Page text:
Vanderbilt Radiology Residency and Mentorship

The following story originally appeared in the June 2018 edition of the Vanderbilt Radiology alumni newsletter, the Reader.
As an undergraduate biomedical engineering student at Vanderbilt, I became involved in imaging research at the Vanderbilt University Institute of Imaging Science (VUIIS) and developed an interest in pursuing a career as a physician-scientist radiologist. This led me to pursue a combined MD-PhD degree with a Ph.D. in biomedical engineering focused on the development of fast acquisition techniques for MR angiography. As such, when it came time to apply for radiology residency, in addition to strong clinical training, I was looking for an institution with an MR research program with researchers who I thought would serve as good mentors. 

From my prior undergraduate experience along with my investigation of Vanderbilt’s radiology program and the ongoing projects at VUIIS, I knew that I would receive excellent clinical training and the opportunity to be involved in the MR research. So I was thrilled when I matched here five years ago. 

After getting my feet under me during the first several months of radiology residency, I started looking for a lab and mentor. With a specific interest in neuroradiology, one of the neuroradiologists suggested that I look into projects with Manus Donahue, Ph.D., due to his history of a high-level of productivity, strong collaboration with clinicians and enthusiasm for training. This advice resulted in a partnership and mentor relationship that has lasted throughout my entire residency, and has helped prepare me for the next steps in my career.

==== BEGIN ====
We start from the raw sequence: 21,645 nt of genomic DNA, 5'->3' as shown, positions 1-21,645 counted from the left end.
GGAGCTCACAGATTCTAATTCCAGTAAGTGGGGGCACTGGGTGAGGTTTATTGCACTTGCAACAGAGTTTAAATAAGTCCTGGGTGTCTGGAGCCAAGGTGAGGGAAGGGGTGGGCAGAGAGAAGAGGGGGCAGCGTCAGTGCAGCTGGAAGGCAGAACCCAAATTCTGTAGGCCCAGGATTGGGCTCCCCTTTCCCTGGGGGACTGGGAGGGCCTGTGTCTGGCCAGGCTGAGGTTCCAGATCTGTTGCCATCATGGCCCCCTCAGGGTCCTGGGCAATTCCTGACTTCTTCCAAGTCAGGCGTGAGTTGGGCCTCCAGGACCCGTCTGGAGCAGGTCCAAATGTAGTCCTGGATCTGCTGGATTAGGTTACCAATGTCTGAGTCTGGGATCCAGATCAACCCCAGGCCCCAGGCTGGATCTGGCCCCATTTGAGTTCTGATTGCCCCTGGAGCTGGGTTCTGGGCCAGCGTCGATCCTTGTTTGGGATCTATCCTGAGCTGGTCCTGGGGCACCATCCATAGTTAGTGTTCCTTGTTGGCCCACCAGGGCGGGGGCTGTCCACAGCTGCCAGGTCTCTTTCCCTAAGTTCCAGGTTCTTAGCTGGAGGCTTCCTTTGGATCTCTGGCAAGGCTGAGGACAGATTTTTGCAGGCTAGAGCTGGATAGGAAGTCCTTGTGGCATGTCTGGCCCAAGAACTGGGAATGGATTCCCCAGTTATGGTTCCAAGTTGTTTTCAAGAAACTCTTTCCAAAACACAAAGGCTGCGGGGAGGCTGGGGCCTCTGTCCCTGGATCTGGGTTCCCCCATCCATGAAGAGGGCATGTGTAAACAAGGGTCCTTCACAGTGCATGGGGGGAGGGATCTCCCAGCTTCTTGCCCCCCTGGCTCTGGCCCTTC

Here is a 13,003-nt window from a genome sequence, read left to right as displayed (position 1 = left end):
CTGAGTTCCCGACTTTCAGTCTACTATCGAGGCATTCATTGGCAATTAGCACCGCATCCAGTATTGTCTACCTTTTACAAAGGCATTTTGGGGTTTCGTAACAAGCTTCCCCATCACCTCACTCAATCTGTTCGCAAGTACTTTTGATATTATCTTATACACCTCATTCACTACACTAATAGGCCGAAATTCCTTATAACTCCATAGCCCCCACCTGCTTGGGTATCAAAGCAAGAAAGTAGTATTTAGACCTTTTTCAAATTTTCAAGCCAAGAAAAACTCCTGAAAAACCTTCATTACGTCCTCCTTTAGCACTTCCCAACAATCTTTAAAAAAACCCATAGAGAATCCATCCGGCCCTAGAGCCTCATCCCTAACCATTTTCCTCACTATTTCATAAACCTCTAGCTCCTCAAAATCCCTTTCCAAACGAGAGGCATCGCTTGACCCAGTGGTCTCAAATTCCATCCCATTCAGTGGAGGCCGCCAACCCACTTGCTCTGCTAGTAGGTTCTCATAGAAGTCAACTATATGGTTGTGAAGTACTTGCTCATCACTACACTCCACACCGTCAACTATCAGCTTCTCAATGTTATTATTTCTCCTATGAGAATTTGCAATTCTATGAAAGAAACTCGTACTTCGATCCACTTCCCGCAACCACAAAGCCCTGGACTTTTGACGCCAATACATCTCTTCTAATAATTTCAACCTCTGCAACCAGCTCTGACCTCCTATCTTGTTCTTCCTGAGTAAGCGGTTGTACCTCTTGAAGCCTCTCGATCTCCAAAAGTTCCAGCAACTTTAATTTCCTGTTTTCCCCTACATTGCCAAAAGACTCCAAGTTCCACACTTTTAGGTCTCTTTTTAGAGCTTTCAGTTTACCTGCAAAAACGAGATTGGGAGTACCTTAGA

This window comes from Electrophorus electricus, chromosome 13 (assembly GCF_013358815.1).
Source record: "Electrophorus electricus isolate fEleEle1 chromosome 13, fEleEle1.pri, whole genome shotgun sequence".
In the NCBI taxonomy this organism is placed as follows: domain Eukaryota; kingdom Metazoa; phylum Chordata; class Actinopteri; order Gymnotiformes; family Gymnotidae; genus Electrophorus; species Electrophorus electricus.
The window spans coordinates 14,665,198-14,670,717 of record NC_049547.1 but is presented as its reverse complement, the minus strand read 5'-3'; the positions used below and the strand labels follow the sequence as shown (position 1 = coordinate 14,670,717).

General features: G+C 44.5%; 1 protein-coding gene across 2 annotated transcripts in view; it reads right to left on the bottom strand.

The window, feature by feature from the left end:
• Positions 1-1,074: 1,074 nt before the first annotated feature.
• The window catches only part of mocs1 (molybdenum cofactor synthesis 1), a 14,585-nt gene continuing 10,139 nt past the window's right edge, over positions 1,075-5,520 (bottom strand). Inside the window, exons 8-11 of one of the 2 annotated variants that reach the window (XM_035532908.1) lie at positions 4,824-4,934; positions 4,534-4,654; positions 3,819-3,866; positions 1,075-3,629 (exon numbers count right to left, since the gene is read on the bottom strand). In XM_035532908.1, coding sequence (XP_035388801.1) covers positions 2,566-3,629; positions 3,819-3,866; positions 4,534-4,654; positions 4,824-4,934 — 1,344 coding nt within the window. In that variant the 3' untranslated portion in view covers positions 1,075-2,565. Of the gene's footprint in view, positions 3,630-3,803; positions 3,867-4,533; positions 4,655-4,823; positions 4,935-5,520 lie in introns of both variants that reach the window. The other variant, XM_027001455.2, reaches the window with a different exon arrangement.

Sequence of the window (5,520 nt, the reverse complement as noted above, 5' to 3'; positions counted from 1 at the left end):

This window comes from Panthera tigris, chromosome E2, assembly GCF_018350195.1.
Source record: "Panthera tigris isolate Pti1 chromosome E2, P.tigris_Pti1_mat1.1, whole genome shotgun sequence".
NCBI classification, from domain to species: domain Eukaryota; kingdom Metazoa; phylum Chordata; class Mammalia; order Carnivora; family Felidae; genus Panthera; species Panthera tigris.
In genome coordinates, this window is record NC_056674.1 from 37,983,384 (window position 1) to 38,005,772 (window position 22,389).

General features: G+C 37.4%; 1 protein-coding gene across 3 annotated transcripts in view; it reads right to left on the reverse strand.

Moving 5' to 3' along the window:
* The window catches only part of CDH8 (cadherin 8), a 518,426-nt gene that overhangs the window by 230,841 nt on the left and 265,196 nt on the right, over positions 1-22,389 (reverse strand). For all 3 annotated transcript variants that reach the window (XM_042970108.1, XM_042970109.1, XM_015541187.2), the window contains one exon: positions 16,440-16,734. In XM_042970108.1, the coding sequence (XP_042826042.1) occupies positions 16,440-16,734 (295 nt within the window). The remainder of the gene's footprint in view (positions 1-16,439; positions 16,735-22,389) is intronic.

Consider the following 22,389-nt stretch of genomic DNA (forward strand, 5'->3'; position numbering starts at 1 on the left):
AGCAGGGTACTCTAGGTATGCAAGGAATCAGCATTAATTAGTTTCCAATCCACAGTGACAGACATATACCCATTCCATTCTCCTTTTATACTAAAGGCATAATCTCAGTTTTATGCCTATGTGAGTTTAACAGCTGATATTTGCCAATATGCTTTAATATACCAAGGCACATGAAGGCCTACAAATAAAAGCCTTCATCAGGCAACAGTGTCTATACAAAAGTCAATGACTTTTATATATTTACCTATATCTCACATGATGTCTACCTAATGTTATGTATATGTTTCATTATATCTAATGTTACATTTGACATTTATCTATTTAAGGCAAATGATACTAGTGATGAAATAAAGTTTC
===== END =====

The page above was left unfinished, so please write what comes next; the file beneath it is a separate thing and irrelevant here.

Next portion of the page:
It can be trying to balance clinical duties, clinical learning and research, and yet, with the support of Dr. Donahue and his team I was able to successfully find that balance. When we began to work together, Dr. Donahue helped me to develop an initial project that fit my background and future career goals. Over the last four years, he has consistently made time for individual meetings to discuss project progress and future directions. I have been given opportunities to work on multiple subsequent projects which allowed me to apply my skills, and develop the new skills that are vital to my future success as a researcher. He continued to provide appropriate level of guidance: teaching me how to use new tools then allowing graded independence. Our work has resulted in two poster presentations and one oral presentation at the International Society of Magnetic Resonance Medicine annual meeting, and two peer-reviewed journal articles, with two additional articles currently under review.

Now, in my final weeks of residency, I feel I made a great choice in coming to Vanderbilt. My goals to receive a strong clinical training while continuing MR research under a great research mentor were not only met, but also exceeded. I am completing my residency prepared with the experience needed for a career as a physician-scientist. 
Petrice Cogswell, M.D., Ph.D.